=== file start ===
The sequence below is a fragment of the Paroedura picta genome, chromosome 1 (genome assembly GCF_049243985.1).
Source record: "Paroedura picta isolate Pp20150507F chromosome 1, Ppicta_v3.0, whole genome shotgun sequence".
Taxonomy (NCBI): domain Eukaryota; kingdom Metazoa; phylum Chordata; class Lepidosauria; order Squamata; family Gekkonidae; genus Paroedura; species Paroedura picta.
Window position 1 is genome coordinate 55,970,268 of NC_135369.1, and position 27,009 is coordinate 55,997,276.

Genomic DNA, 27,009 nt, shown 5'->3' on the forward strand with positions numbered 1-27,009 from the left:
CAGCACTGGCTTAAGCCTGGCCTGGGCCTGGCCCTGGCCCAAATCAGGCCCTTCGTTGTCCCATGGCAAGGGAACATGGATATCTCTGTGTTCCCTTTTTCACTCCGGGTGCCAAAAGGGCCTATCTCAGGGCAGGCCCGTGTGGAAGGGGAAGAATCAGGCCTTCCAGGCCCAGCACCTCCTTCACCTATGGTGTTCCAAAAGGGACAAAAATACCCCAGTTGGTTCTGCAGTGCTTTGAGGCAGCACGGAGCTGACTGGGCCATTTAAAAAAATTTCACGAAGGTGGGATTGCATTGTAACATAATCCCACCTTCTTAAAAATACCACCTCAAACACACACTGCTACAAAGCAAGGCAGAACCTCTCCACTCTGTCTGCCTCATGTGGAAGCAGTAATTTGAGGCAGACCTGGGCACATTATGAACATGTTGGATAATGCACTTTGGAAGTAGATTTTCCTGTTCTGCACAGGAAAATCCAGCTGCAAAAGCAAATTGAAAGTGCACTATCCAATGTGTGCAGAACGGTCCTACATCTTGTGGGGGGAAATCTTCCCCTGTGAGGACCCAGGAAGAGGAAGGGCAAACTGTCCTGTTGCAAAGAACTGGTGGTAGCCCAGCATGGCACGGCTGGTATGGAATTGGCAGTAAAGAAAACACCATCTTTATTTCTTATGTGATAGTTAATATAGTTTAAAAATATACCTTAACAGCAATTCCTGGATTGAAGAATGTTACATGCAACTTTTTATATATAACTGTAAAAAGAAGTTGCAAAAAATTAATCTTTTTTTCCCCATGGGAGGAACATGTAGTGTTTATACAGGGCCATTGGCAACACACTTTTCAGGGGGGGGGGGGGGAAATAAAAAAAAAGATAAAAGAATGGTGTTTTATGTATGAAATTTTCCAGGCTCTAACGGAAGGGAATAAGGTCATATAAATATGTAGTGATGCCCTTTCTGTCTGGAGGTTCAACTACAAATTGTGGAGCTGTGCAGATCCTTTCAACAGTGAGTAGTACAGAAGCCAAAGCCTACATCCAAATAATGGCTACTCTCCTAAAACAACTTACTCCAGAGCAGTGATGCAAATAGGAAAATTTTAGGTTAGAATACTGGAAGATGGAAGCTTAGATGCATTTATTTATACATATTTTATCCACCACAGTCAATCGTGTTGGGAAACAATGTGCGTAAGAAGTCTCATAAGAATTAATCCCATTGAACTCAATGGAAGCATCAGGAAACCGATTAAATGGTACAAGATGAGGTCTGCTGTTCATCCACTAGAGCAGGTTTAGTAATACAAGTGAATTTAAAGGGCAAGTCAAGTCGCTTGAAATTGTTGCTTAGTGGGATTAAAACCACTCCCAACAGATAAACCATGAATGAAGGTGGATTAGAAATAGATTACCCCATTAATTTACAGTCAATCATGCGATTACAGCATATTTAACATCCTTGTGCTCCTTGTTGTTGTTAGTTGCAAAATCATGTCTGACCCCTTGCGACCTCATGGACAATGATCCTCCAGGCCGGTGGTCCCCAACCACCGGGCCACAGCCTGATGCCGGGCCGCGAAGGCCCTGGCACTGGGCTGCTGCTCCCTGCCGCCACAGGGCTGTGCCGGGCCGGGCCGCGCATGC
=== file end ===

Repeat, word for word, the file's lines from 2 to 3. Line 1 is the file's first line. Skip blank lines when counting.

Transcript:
Source record: "Paroedura picta isolate Pp20150507F chromosome 1, Ppicta_v3.0, whole genome shotgun sequence".
Taxonomy (NCBI): domain Eukaryota; kingdom Metazoa; phylum Chordata; class Lepidosauria; order Squamata; family Gekkonidae; genus Paroedura; species Paroedura picta.